The discovery that our Sun is almost a perfect sphere comes as somewhat of a shock to scientists, who have conducted precise measurements of its dimensions.
This is surprising news to scientists who have always expected our nearest star to bulge slightly at its equator.
The sun rotates every 28 days, and because it doesn’t have a solid surface, it should be slightly flattened.
Now, using the Helioseismic and Magnetic Imager (HMI) onboard the Solar Dynamics Observatory satellite a team led by the University of Hawaii’s Dr Jeffrey Kuhn has made a startling discovery.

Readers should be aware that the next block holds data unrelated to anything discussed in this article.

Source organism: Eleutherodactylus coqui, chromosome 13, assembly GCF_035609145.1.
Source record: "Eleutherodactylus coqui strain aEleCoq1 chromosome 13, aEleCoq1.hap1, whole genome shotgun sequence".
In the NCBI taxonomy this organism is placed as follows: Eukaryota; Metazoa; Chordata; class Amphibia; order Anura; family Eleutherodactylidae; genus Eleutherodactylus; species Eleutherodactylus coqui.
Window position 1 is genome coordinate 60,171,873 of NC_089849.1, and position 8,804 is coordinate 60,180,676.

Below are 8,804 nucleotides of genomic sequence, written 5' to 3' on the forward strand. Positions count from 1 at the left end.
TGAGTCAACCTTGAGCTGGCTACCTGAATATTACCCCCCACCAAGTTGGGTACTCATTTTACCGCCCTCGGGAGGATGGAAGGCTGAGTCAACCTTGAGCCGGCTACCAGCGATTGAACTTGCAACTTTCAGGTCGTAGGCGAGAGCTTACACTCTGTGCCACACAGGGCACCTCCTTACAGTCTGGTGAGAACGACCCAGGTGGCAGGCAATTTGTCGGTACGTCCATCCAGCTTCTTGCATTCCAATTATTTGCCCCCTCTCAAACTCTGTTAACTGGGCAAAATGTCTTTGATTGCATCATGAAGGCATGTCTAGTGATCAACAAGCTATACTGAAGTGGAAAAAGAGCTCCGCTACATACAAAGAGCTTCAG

After obtaining the first precise measurement of the sun’s equatorial bulge, scientists noticed that the results were much different that they expected.
“We were shocked,” says Kuhn. The sun doesn’t bulge much at all.
It is 1.4m kilometres across, but the difference between its diameter at the equator and between the poles is only 10 kilometres.
The results indicate that if the Sun were shrunk to a ball one meter in diameter, its equatorial diameter would be only 17 millionths of a meter larger than the diameter through its North-South pole, which is its rotation axis.
The astronomers also found that the solar flattening is remarkably constant over time and too small to agree with that predicted from its surface rotation.